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Hi-Line Living: Working in the cold


January 5, 2018

Havre Daily News/Ryan Welch

When temperatures drop - New Year's Day saw Havre tie a record low of minus 32 also hit in 1911 and 1924 - many people want to stay inside and avoid the cold, but not everyone can do that. Some people in north-central Montana, such as law enforcement and firefighters, public works employees, utility workers, farmers and ranchers, railroad employees, truckers and others have to be out in the cold.

In Montana, everything freezes in winter, including the tools local police officers and firefighters use to keep the peace and fight fires.

"It makes it more challenging 'cause you got to deal with all the elements out there," Havre Police Chief Gabe Matosich said Tuesday.

Before officers take calls, they have to make sure their cars, their electronics - like video cameras - are warmed up and ready to go, because once the call comes in there's no waiting around.

Although not by much, there is a bit of an extra cost during winter, Matosich said. Since vehicles idle more - at the police station and usually stay running while on location - fuel costs do rise in winter. But as far as equipment, there is no added cost, as "you got to buy it anyway," Matosich said.

Other adjustments for winter policing includes switching to winter tires on the vehicles as well as added safety precautions to avoid slipping on ice and other related dangers.

Matosich also said vehicle crashes increase during winter as well, most of them the result of slippery road conditions.

Matosich said he doesn't have statistical information to gather what, if any, crimes increase or decrease during winter. He does, however, have anecdotal observations.

"If there's long, dark cold wintery nights and people get depressed a little easier, it seems like that can lead to other things," he said. "If there's no let up in the weather, then you do get a few more disturbance calls."

One of the more obvious changes is the lack of transients during Havre winters, he said, the reduction being a result of unbearable freezing temperatures.

Despite an inclination for the general public to believe wintertime is chill time, the opposite is true for fire fighters, Havre Fire Department Chief Mel Paulson said.

The number one concern in winter is running water.

"When the weather gets cold, particularly zero and below, water supply becomes a hampering operation," Paulson said.

Firefighters have unique training and accompanying protocols aimed to be effective in frigid temperatures. But the fact remains, Paulson said, "Any time it's cold, it's more difficult than in heated situations. ... There really isn't anything much easier about it."

And yes, the different seasons do have their challenges.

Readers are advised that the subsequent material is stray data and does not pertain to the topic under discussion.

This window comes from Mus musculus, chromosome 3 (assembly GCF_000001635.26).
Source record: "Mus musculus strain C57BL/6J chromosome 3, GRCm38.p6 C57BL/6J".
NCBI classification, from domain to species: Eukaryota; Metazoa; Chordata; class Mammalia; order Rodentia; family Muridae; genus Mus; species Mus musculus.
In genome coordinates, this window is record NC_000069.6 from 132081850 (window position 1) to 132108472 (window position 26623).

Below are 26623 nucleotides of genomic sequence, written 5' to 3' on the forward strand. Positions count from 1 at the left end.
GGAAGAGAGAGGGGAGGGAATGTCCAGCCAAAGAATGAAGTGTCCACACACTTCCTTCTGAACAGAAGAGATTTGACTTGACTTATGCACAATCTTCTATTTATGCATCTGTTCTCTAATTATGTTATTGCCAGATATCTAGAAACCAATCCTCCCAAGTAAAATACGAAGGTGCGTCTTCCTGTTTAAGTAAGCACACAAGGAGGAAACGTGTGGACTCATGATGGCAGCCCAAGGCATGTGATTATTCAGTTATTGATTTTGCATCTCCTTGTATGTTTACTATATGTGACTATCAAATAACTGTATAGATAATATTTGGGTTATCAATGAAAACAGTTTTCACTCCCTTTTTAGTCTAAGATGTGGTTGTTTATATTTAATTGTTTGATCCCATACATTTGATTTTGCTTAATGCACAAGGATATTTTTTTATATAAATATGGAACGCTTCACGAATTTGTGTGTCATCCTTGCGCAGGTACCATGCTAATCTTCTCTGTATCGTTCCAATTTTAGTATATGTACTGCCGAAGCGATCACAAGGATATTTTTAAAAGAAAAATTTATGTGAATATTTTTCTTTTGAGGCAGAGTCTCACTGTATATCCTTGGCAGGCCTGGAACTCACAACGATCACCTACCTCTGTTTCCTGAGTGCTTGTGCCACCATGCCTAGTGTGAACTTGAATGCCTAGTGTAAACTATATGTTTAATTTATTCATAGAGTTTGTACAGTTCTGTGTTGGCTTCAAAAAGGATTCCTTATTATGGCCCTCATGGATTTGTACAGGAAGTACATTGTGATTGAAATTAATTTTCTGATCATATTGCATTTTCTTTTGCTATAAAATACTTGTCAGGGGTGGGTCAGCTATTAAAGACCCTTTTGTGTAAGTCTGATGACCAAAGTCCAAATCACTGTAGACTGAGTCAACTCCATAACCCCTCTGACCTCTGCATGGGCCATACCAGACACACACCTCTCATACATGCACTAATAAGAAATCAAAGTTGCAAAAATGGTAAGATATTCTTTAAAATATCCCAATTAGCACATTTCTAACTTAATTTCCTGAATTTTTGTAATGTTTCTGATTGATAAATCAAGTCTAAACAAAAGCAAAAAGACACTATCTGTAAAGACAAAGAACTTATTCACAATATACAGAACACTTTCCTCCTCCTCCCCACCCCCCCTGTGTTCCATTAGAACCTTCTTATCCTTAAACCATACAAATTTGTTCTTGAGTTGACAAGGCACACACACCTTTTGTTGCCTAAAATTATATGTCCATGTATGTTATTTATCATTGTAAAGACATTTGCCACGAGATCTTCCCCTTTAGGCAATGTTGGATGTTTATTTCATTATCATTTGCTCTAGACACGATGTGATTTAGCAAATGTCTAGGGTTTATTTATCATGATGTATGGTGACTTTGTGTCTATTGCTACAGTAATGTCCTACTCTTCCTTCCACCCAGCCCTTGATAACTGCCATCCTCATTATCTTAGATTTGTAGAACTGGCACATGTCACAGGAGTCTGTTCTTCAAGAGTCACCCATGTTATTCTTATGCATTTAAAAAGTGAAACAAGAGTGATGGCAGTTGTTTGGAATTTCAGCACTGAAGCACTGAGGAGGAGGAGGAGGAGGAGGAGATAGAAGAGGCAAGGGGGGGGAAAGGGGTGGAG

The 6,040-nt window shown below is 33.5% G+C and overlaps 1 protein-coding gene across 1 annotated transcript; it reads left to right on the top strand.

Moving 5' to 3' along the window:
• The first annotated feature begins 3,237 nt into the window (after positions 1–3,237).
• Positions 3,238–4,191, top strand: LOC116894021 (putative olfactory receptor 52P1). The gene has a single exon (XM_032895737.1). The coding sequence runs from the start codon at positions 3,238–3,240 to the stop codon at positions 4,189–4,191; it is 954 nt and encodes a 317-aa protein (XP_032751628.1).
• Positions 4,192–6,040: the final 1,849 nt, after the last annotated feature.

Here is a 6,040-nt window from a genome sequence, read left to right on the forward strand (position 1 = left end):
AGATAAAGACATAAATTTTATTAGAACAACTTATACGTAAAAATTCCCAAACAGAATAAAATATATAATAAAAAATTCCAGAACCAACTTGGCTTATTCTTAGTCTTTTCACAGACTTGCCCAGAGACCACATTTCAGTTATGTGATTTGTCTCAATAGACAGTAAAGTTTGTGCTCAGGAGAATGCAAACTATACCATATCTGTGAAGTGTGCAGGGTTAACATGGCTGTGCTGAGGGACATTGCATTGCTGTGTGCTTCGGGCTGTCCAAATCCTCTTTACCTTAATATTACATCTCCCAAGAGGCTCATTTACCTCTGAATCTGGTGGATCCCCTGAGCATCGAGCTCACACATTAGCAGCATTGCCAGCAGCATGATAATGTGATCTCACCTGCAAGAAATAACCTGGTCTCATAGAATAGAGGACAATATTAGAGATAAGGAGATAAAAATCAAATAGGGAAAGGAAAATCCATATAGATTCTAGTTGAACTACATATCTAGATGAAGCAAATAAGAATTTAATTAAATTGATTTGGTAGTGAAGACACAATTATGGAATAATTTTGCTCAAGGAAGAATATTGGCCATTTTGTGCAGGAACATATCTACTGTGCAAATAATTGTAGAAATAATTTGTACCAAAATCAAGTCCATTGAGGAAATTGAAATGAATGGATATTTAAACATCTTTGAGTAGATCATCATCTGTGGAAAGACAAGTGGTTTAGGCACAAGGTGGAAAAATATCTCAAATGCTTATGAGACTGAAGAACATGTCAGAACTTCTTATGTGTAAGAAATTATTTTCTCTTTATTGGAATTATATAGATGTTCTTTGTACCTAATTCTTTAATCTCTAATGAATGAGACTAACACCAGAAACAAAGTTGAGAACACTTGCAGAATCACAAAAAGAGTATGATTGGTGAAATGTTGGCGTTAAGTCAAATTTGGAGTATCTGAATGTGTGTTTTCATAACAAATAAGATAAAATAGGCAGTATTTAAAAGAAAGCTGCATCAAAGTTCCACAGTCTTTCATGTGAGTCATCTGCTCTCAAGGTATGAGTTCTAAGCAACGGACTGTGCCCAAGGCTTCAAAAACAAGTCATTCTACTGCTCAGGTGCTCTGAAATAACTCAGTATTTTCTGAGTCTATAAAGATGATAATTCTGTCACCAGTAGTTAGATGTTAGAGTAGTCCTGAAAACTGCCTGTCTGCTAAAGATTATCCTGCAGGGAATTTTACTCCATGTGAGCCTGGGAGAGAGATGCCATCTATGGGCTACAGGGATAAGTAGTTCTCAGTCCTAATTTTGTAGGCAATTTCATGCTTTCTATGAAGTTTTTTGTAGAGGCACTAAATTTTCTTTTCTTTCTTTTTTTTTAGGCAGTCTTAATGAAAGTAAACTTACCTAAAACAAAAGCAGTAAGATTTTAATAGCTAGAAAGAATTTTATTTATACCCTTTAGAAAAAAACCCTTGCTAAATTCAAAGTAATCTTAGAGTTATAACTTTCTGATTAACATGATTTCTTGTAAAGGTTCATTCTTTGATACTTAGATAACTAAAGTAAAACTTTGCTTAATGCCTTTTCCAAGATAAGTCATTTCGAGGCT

"In the summer, a lot of time, it's grass fire. But in the wintertime, because of all the alternative heat sources people use, those can create more fire hazards. This is when furnaces act up. This is when people start stoking their fires a little bit more," he said. "Structure fires typically happen during wintertime, and it's just - it's difficult."

Then there are the roads, a path not laid smooth even for emergency vehicles.

Getting to the fires when the snow is deep adds another aspect to the challenge. It's the same for the ambulance calls, Paulson said. Icy roads slow arrival time.

When it comes to liquids, the amount of cold makes a big difference.

"Once those temperatures hit 20 below, things are just going to freeze, it's just a matter of time," Paulson said.

The cold weather operations work really well above minus 10 degrees. But once it starts dropping below minus 10, even the cold weather operations start getting hampered, Paulson said. Firefighters take certain precautions - keep lines cracked, keep water flowing from the hydrant as much as we can thru the trucks - but at those temperatures it's another level of challenge.

Jeff Jensen, deputy director of Havre Public Works. said the frigid temperatures have not significantly changed working conditions for his crew.

Havre Daily News/Ryan Welch

Workers still have to work out clearing the streets of snow, collecting garbage and other work, Jensen said, but they are not required to stand out in it for long periods of time. He said the crews often do their work from inside plow trucks and front end loaders.

Three workers usually work on weekends, he said.

"It's business as usual. just wintertime work now," Jensen said.

New Year's weekend was not easy, though, he said.

Last Sunday workers were busy clearing snow until 1p.m, when they learned of a water break at the 1000 Block of Cleveland Street required their attention.

Though water breaks happen year round due to antiquated pipes, In low temperatures, pipe breaks can become more frequent in colder temperatures which can cause the pipes to break.


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